# PLASMON

Plasmon Biscotti Plasmon Polariton Plasmon Ghost Plasmon LMS Plasmon MT Plasmon Data Systems Plasmon Resonance Applications Surface Plasmons

1. Plasmon Data Systems UK - Manufactures mass data storage devices, magneto optical and media.
2. Plasmon LMS - Manufacturer of optical and tape mass storage devices. Products include Blackjack, Infinity 8000, 12 inch optical, and NCTP.
3. Reichert - Suppliers of surface plasmon resonance instruments.
4. SPR Web Pages - Describes surface plasmon resonance (SPR), a powerful method of measuring biomolecular interactions in a label-free environment.
5. Söennichsen, Carsten - Describes research in nano-optics: plasmons in metal particles, microscopy, single particle spectroscopy. With links to CV and other resources.
6. Muskens, Otto L. - List of publications and research interests in plasmonics, nanophotonics and nanoacoustics. PhD thesis on-line.
7. International Conference on Metamaterials, Photonic Crystals and Plasmonics - To be held in Cairo, Egypt, 22-25 February, 2010.
8. Wubs, Martijn - Associate professor at DTU Fotonik, Denmark. Research interests: nanophotonics, plasmonics, quantum optics, quantum information. Website includes publications, presentations, curriculum vitae and contact information.
9. Cascina La Gioia - Bed and breakfast con azienda agricola per la produzione di frutta biologica Plasmon. Fotografie dell'azienda e del territorio con possibilità di prenotazione online.
10. Bio-Inspired Sensors and Optoelectronics Laboratory - The Bio-inspired Sensors and Optoelectronics Lab (BISOL) is focused on researching infrared detectors and vision systems, nano-scale lasers, visible to terahertz plasmonics, and novel nano-processing.
11. Biaffin GmbH & Co KG - Offers biomolecular interaction analysis, with a state of the art biosensor based on surface plasmon resonance. Details of sensor chip, immobilisation, detection, applications, and assay development offered from Kassel, Germany.
12. GWC Instruments - Produces instruments which use Surface Plasmon Resonance (SPR) to measure absorption of thin films on gold surfaces. This technique is used to study interactions between proteins, DNA, and RNA. Includes a list of products.
13. Biacore - Label-free surface plasmon resonance (SPR) based technology for studying biomolecular interactions in real time.
14. Biaffin GmbH & Co KG - Die Firma bietet biomolekulare Interaktionsanalysen mit einem modernen Biosensor basierend auf Surface Plasmon Resonance komerziell als Service-Dienstleistung an.

15. [ Link Deletion Request ]

# Plasmon

In physics, a plasmon is a quantum of plasma oscillation. The plasmon is a quasiparticle resulting from the quantization of plasma oscillations just as photons and phonons are quantizations of electromagnetic and mechanical vibrations, respectively (although the photon is an elementary particle, not a quasiparticle). Thus, plasmons are collective oscillations of the free electron gas density, for example, at optical frequencies. Plasmons can couple with a photon to create another quasiparticle called a plasma polariton.

Since plasmons are the quantization of classical plasma oscillations, most of their properties can be derived directly from Maxwell's equations.

## Plasmon Explanation

Plasmons can be described in the classical picture as an oscillation of free electron density with respect to the fixed positive ions in a metal. To visualize a plasma oscillation, imagine a cube of metal placed in an external electric field pointing to the right. Electrons will move to the left side (uncovering positive ions on the right side) until they cancel the field inside the metal. If the electric field is removed, the electrons move to the right, repelled by each other and attracted to the positive ions left bare on the right side. They oscillate back and forth at the plasma frequency until the energy is lost in some kind of resistance or damping. Plasmons are a quantization of this kind of oscillation.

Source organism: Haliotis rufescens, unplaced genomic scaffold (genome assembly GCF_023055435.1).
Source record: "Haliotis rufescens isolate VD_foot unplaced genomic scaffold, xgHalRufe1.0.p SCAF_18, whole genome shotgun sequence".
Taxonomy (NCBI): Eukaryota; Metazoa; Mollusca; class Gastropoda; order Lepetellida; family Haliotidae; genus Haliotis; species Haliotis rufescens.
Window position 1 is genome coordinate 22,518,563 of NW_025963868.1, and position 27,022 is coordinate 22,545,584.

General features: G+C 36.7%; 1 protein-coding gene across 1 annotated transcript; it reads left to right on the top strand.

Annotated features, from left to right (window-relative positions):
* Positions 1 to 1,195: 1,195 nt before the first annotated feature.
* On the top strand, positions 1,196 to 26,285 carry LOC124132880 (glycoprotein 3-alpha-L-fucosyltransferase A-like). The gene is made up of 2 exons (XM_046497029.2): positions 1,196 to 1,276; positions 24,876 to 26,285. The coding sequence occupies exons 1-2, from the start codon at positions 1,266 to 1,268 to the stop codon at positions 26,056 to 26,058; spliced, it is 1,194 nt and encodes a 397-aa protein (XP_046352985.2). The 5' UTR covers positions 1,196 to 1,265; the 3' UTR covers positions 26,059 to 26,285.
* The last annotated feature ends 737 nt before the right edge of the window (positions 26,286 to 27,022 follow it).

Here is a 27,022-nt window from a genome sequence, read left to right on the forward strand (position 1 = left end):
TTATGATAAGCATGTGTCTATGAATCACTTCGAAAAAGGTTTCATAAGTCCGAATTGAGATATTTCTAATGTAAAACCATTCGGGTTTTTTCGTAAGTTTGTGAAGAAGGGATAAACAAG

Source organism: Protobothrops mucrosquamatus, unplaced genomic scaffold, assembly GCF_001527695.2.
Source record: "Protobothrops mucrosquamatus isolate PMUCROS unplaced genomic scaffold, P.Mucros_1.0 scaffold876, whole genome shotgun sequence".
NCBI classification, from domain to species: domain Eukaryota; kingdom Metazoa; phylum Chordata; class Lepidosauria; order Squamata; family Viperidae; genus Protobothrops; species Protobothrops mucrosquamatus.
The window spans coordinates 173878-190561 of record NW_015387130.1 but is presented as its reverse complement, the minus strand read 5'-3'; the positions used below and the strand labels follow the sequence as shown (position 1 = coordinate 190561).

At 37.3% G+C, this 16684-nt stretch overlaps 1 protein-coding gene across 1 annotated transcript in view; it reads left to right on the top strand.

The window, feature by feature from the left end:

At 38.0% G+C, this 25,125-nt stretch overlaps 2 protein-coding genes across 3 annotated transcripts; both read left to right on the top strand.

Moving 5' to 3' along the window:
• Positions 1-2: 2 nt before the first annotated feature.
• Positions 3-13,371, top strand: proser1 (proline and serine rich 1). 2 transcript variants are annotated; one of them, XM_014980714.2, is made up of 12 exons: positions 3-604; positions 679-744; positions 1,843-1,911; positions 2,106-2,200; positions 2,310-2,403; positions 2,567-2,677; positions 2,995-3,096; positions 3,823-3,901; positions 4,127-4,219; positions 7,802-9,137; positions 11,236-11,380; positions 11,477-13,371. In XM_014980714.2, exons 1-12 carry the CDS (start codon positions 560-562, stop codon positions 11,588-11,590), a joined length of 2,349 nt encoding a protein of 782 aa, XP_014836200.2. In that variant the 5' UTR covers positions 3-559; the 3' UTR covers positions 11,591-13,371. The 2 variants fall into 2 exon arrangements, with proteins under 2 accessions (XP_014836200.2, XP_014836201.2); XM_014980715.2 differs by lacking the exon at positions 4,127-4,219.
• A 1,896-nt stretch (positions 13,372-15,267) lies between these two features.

### Plasmon Role of plasmons

Plasmons play a large role in the optical properties of metals. Light of frequency below the plasma frequency is reflected, because the electrons in the metal screen the electric field of the light. Light of frequency above the plasma frequency is transmitted, because the electrons cannot respond fast enough to screen it. In most metals, the plasma frequency is in the ultraviolet, making them shiny (reflective) in the visible range. Some metals, such as copper[1] and gold,[2] have electronic interband transitions in the visible range, whereby specific light energies (colors) are absorbed, yielding their distinct color. In semiconductors, the valence electron plasma frequency is usually in the deep ultraviolet,[3][4] which is why they are reflective.

The plasmon energy can often be estimated in the free electron model as

$E_{p} =$$\hbar$$\sqrt{\frac{n e^{2}}{m\epsilon_0}} =$$\hbar$$\cdot \omega_{p},$

where $n$ is the conduction electron density, $e$ is the elementary charge, $m$ is the electron mass, $\epsilon_0$ the permittivity of free space, $\hbar$ the reduced Planck constant and $\omega_{p}$ the plasmon frequency.

## Plasmon Surface plasmons

Surface plasmons are those plasmons that are confined to surfaces and that interact strongly with light resulting in a polariton.[5] They occur at the interface of a vacuum and material with a small positive imaginary and large negative real dielectric constant (usually a metal or doped dielectric). They play a role in Surface Enhanced Raman Spectroscopy and in explaining anomalies in diffraction from metal gratings (Wood's anomaly), among other things. Surface plasmon resonance is used by biochemists to study the mechanisms and kinetics of ligands binding to receptors (i.e. a substrate binding to an enzyme).